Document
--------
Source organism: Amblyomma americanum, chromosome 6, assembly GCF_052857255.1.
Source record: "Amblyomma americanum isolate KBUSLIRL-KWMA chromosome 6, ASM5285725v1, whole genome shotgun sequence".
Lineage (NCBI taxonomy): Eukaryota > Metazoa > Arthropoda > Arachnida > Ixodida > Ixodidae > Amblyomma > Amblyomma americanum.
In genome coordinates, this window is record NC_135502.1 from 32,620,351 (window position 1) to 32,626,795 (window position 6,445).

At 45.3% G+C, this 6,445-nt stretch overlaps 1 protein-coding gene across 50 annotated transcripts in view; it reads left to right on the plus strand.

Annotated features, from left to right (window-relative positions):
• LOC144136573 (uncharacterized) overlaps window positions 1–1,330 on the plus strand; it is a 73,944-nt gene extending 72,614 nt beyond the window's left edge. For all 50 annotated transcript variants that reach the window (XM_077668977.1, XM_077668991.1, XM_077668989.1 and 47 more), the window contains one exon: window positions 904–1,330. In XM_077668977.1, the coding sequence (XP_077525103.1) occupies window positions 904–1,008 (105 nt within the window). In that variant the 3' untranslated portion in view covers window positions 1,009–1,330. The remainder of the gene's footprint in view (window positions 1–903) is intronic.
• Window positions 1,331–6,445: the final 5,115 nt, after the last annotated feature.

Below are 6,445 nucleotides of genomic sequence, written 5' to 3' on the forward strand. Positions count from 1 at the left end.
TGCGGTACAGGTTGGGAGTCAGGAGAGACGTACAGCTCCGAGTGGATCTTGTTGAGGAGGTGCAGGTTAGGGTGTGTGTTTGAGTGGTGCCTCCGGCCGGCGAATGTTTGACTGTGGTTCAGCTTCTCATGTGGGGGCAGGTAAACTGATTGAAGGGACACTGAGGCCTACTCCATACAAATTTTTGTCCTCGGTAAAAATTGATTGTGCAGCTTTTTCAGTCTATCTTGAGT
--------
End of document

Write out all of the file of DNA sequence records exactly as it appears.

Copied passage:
Source organism: Amblyomma americanum, chromosome 6, assembly GCF_052857255.1.
Source record: "Amblyomma americanum isolate KBUSLIRL-KWMA chromosome 6, ASM5285725v1, whole genome shotgun sequence".
Lineage (NCBI taxonomy): Eukaryota > Metazoa > Arthropoda > Arachnida > Ixodida > Ixodidae > Amblyomma > Amblyomma americanum.
In genome coordinates, this window is record NC_135502.1 from 32,620,351 (window position 1) to 32,626,795 (window position 6,445).

At 45.3% G+C, this 6,445-nt stretch overlaps 1 protein-coding gene across 50 annotated transcripts in view; it reads left to right on the plus strand.

Annotated features, from left to right (window-relative positions):
• LOC144136573 (uncharacterized) overlaps window positions 1–1,330 on the plus strand; it is a 73,944-nt gene extending 72,614 nt beyond the window's left edge. For all 50 annotated transcript variants that reach the window (XM_077668977.1, XM_077668991.1, XM_077668989.1 and 47 more), the window contains one exon: window positions 904–1,330. In XM_077668977.1, the coding sequence (XP_077525103.1) occupies window positions 904–1,008 (105 nt within the window). In that variant the 3' untranslated portion in view covers window positions 1,009–1,330. The remainder of the gene's footprint in view (window positions 1–903) is intronic.
• Window positions 1,331–6,445: the final 5,115 nt, after the last annotated feature.

Below are 6,445 nucleotides of genomic sequence, written 5' to 3' on the forward strand. Positions count from 1 at the left end.
TGCGGTACAGGTTGGGAGTCAGGAGAGACGTACAGCTCCGAGTGGATCTTGTTGAGGAGGTGCAGGTTAGGGTGTGTGTTTGAGTGGTGCCTCCGGCCGGCGAATGTTTGACTGTGGTTCAGCTTCTCATGTGGGGGCAGGTAAACTGATTGAAGGGACACTGAGGCCTACTCCATACAAATTTTTGTCCTCGGTAAAAATTGATTGTGCAGCTTTTTCAGTCTATCTTGAGT